Additionally: “According to slides dated April 2013 from the Centers for Medicare and Medicaid Services (CMS), at least 21 federal agencies were assisting in implementation efforts.”

The letter included three spreadsheets which, “may have been sent to all government agencies, [and] appear to specifically require agencies to provide information and undertake activities in support of the health care law regardless of their statutory missions and responsibilities.”

The letter, also pointed to additional efforts reported recently, such as Secretary Duncan’s statement in a recent interview that there is a team at the Department of Education currently helping with implementation.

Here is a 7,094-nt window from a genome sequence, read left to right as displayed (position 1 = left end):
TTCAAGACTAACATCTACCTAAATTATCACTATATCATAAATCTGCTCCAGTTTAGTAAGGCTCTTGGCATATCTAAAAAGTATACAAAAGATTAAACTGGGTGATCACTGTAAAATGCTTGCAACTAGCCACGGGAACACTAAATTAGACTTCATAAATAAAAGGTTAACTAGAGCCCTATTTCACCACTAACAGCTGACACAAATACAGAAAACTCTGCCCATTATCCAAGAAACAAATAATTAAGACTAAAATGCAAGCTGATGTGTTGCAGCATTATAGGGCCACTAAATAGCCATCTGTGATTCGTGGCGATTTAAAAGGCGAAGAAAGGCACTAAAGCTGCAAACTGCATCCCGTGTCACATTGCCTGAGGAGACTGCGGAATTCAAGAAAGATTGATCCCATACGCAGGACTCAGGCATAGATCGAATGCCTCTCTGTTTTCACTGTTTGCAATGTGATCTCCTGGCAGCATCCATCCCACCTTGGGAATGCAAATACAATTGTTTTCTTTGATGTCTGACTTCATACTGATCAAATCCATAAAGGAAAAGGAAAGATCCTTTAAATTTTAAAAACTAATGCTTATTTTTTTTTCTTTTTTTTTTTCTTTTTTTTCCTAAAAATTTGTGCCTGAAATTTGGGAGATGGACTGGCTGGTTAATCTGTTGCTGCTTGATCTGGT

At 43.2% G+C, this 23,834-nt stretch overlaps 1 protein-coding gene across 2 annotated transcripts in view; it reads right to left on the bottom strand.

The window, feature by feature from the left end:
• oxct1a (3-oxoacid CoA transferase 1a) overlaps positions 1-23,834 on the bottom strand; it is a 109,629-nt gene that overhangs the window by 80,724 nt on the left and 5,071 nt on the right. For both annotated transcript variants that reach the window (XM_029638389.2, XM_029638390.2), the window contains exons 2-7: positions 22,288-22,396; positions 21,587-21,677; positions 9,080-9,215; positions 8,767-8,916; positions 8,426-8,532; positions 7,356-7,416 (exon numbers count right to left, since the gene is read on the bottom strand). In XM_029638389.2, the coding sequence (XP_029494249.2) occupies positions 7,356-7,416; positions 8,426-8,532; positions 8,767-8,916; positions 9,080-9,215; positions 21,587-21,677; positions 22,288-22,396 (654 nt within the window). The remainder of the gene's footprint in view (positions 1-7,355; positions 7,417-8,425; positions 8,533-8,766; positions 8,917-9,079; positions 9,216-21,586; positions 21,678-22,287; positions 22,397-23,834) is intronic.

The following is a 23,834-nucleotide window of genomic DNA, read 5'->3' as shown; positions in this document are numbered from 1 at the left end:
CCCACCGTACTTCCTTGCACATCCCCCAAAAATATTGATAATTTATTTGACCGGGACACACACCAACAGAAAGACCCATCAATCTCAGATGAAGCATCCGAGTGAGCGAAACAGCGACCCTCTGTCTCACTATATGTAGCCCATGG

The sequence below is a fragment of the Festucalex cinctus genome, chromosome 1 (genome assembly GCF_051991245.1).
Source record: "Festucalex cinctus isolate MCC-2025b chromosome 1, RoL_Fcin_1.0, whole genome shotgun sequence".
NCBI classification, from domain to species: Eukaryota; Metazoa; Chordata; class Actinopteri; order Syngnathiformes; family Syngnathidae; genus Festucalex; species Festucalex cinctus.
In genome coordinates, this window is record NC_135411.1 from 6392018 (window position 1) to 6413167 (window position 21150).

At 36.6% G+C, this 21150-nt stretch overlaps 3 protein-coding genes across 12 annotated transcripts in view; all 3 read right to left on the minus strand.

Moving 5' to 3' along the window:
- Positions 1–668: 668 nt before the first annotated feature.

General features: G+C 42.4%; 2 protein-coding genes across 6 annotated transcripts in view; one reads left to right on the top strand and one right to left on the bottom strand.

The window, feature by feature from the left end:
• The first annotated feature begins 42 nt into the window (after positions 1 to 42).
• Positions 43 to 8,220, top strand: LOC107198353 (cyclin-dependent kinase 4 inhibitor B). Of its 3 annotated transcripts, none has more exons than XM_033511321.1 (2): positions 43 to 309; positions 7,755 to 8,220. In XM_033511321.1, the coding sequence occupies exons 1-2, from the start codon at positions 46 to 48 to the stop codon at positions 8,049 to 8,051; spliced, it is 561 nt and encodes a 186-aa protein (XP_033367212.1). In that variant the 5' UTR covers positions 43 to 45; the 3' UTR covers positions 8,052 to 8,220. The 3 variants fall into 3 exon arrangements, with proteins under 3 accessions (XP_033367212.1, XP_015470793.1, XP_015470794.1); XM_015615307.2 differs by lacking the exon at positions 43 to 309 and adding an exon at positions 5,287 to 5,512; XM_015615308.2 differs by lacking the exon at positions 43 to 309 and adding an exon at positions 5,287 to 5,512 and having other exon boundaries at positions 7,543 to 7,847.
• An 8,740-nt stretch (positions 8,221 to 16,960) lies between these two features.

The letter asked: “Given that the Administration spent the last several months warning of alleged catastrophe from cutting approximately $85.3 billion out of a $3 trillion budget as part of sequestration, it is particularly surprising that unrelated resources, which previously could not be reduced, are now being used to implement or promote the health care law.”

The complete text of the letter can be read here.

Simplifying Tax Code Should Be President's Goal – Not More Tax & Spend Proposals

I was dismayed to hear about another call from this President to spend more taxpayer dollars this week. I found his proposal curious, contradictory and unserious.